As in all cases, the principles- based accounting has both advantages and disadvantages. The primary advantage rests in its broad guidelines that can be employed in numerous circumstances. Broad principles avoid the pitfalls accompanied with precise requirements that allow contracts to be written specifically to manipulate their intent.
It is worth recalling here in this juncture that managers try, on purpose, to structure leases as operating leases to avoid incurring additional liabilities. Providing broad guidelines may improve the representational faithfulness of financial statements. Principles-based accounting standards allow accountants to exercise professional judgment in assessment of the substance of a transaction. This approach is dramatically different from the underlying box-ticking approach common in the rules-based accounting standards.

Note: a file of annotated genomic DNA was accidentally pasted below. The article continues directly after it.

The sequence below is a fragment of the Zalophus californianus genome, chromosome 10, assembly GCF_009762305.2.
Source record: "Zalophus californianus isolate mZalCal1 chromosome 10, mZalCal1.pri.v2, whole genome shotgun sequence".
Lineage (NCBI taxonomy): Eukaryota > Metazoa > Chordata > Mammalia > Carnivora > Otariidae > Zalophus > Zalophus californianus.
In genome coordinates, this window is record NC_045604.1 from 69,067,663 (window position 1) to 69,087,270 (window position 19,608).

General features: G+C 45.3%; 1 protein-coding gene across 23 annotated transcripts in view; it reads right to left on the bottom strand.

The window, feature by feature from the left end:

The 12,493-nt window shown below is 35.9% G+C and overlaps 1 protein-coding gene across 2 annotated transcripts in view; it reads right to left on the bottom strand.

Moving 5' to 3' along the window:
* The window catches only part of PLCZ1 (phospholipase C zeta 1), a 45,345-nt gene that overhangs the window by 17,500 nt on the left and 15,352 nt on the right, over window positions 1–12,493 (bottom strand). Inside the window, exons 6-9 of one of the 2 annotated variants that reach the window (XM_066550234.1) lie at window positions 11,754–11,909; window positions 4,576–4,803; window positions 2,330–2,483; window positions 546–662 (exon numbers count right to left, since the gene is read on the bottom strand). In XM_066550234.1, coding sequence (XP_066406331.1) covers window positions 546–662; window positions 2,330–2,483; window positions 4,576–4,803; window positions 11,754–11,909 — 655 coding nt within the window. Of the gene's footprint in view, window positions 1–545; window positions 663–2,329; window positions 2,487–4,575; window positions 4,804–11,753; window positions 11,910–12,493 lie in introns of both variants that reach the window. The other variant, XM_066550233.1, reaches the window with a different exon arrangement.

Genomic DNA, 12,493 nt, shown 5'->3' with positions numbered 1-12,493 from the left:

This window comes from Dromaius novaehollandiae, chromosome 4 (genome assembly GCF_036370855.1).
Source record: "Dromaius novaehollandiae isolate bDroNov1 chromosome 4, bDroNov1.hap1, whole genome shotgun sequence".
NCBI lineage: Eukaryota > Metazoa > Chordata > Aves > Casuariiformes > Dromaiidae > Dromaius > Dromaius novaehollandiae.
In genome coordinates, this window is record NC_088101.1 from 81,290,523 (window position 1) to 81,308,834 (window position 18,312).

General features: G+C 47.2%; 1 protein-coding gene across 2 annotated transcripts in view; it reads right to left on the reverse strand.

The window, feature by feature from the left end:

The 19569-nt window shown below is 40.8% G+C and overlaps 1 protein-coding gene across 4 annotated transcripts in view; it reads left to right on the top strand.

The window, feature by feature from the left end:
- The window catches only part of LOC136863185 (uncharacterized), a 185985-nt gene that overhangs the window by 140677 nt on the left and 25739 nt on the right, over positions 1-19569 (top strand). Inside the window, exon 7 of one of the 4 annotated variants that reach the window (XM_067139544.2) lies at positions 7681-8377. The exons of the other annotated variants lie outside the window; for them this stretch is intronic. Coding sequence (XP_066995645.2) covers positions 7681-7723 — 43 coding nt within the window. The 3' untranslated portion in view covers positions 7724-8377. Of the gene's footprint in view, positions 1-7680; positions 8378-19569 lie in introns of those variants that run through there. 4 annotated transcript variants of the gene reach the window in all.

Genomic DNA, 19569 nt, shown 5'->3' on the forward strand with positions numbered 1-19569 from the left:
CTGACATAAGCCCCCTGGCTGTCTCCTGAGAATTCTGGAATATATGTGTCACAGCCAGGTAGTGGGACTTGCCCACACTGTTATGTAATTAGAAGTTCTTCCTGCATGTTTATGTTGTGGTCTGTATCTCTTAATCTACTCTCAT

In this regard, FASB chair Robert Herz would like to be quoted as saying that professionalism of financial statements would be enhanced if accountants are required to use their judgment instead of relying on the detailed rules. A principles-based system would result in simpler standards. In fact, principles would be easier to comprehend and apply to a broad range of transactions. As standards are developed based on rules, they are insufficiently flexible to accommodate future developments in the market places. This has resulted in accounting for unanticipated transactions that are less dangerous. In fact, the financial statements which are prepared under accounting standards, clearly state the accounting objectives and have few exceptions. The financial statements should be easier to understand, more meaningfully and informative; they are likely to result in similar transactions and events being accounted for similarly, and more likely to reflect the economic substance of a transactions partly because there will be less opportunity for financial engineering (Heffes, Ellen M , 2004).